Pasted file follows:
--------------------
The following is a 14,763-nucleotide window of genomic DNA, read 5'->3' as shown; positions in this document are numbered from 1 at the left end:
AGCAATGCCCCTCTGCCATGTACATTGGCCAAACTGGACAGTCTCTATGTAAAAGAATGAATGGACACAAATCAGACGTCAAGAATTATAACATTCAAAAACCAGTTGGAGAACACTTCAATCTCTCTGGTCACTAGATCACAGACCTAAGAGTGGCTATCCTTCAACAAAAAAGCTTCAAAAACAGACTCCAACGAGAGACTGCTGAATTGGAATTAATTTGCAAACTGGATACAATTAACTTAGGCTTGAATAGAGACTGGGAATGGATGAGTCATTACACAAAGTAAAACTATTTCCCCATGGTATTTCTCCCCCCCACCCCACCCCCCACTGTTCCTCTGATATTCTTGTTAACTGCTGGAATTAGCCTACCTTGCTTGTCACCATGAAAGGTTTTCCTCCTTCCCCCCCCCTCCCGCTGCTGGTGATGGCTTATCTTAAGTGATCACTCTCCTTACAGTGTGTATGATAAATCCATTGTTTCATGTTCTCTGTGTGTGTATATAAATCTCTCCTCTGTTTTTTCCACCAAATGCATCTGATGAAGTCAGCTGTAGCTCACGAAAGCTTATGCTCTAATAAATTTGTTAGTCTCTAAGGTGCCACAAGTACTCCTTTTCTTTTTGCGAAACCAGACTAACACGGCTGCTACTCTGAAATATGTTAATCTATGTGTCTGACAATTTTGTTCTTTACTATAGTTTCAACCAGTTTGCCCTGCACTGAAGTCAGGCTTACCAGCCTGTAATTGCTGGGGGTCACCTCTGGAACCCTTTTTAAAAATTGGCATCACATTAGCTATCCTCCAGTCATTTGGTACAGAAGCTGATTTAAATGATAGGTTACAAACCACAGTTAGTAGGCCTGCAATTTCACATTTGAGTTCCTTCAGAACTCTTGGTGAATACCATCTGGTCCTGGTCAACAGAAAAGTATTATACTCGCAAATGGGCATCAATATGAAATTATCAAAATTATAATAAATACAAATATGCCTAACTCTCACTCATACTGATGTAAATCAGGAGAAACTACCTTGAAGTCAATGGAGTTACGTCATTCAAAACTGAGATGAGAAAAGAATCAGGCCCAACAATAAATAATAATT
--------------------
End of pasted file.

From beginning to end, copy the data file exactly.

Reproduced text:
The following is a 14,763-nucleotide window of genomic DNA, read 5'->3' as shown; positions in this document are numbered from 1 at the left end:
AGCAATGCCCCTCTGCCATGTACATTGGCCAAACTGGACAGTCTCTATGTAAAAGAATGAATGGACACAAATCAGACGTCAAGAATTATAACATTCAAAAACCAGTTGGAGAACACTTCAATCTCTCTGGTCACTAGATCACAGACCTAAGAGTGGCTATCCTTCAACAAAAAAGCTTCAAAAACAGACTCCAACGAGAGACTGCTGAATTGGAATTAATTTGCAAACTGGATACAATTAACTTAGGCTTGAATAGAGACTGGGAATGGATGAGTCATTACACAAAGTAAAACTATTTCCCCATGGTATTTCTCCCCCCCACCCCACCCCCCACTGTTCCTCTGATATTCTTGTTAACTGCTGGAATTAGCCTACCTTGCTTGTCACCATGAAAGGTTTTCCTCCTTCCCCCCCCCTCCCGCTGCTGGTGATGGCTTATCTTAAGTGATCACTCTCCTTACAGTGTGTATGATAAATCCATTGTTTCATGTTCTCTGTGTGTGTATATAAATCTCTCCTCTGTTTTTTCCACCAAATGCATCTGATGAAGTCAGCTGTAGCTCACGAAAGCTTATGCTCTAATAAATTTGTTAGTCTCTAAGGTGCCACAAGTACTCCTTTTCTTTTTGCGAAACCAGACTAACACGGCTGCTACTCTGAAATATGTTAATCTATGTGTCTGACAATTTTGTTCTTTACTATAGTTTCAACCAGTTTGCCCTGCACTGAAGTCAGGCTTACCAGCCTGTAATTGCTGGGGGTCACCTCTGGAACCCTTTTTAAAAATTGGCATCACATTAGCTATCCTCCAGTCATTTGGTACAGAAGCTGATTTAAATGATAGGTTACAAACCACAGTTAGTAGGCCTGCAATTTCACATTTGAGTTCCTTCAGAACTCTTGGTGAATACCATCTGGTCCTGGTCAACAGAAAAGTATTATACTCGCAAATGGGCATCAATATGAAATTATCAAAATTATAATAAATACAAATATGCCTAACTCTCACTCATACTGATGTAAATCAGGAGAAACTACCTTGAAGTCAATGGAGTTACGTCATTCAAAACTGAGATGAGAAAAGAATCAGGCCCAACAATAAATAATAATT